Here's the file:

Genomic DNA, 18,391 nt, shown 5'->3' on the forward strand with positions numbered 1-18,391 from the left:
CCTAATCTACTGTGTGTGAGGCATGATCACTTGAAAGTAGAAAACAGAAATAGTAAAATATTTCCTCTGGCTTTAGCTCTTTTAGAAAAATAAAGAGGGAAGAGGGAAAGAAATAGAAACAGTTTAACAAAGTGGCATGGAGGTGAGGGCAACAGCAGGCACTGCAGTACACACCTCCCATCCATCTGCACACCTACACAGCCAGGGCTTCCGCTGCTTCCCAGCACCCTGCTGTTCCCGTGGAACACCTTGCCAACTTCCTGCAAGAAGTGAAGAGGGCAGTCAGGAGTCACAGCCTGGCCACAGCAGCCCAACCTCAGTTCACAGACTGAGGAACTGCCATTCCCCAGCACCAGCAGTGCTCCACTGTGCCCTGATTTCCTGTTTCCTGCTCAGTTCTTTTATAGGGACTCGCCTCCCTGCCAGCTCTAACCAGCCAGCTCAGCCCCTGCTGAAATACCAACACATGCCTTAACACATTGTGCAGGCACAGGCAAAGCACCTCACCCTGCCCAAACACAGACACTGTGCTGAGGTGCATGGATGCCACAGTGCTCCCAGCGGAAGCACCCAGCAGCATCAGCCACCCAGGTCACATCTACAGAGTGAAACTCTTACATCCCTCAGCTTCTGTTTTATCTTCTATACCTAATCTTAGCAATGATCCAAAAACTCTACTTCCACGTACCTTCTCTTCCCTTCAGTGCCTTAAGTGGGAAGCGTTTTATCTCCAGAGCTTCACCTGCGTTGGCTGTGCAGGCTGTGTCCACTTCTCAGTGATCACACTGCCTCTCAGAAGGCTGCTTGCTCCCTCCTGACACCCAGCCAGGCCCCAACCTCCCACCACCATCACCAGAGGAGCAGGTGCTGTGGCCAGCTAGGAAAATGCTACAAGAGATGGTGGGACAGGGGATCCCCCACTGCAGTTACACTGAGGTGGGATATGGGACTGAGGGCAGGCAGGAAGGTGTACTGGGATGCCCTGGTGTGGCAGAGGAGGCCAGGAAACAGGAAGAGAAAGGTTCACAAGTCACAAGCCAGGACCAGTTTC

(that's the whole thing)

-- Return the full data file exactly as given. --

Genomic DNA, 18,391 nt, shown 5'->3' on the forward strand with positions numbered 1-18,391 from the left:
CCTAATCTACTGTGTGTGAGGCATGATCACTTGAAAGTAGAAAACAGAAATAGTAAAATATTTCCTCTGGCTTTAGCTCTTTTAGAAAAATAAAGAGGGAAGAGGGAAAGAAATAGAAACAGTTTAACAAAGTGGCATGGAGGTGAGGGCAACAGCAGGCACTGCAGTACACACCTCCCATCCATCTGCACACCTACACAGCCAGGGCTTCCGCTGCTTCCCAGCACCCTGCTGTTCCCGTGGAACACCTTGCCAACTTCCTGCAAGAAGTGAAGAGGGCAGTCAGGAGTCACAGCCTGGCCACAGCAGCCCAACCTCAGTTCACAGACTGAGGAACTGCCATTCCCCAGCACCAGCAGTGCTCCACTGTGCCCTGATTTCCTGTTTCCTGCTCAGTTCTTTTATAGGGACTCGCCTCCCTGCCAGCTCTAACCAGCCAGCTCAGCCCCTGCTGAAATACCAACACATGCCTTAACACATTGTGCAGGCACAGGCAAAGCACCTCACCCTGCCCAAACACAGACACTGTGCTGAGGTGCATGGATGCCACAGTGCTCCCAGCGGAAGCACCCAGCAGCATCAGCCACCCAGGTCACATCTACAGAGTGAAACTCTTACATCCCTCAGCTTCTGTTTTATCTTCTATACCTAATCTTAGCAATGATCCAAAAACTCTACTTCCACGTACCTTCTCTTCCCTTCAGTGCCTTAAGTGGGAAGCGTTTTATCTCCAGAGCTTCACCTGCGTTGGCTGTGCAGGCTGTGTCCACTTCTCAGTGATCACACTGCCTCTCAGAAGGCTGCTTGCTCCCTCCTGACACCCAGCCAGGCCCCAACCTCCCACCACCATCACCAGAGGAGCAGGTGCTGTGGCCAGCTAGGAAAATGCTACAAGAGATGGTGGGACAGGGGATCCCCCACTGCAGTTACACTGAGGTGGGATATGGGACTGAGGGCAGGCAGGAAGGTGTACTGGGATGCCCTGGTGTGGCAGAGGAGGCCAGGAAACAGGAAGAGAAAGGTTCACAAGTCACAAGCCAGGACCAGTTTC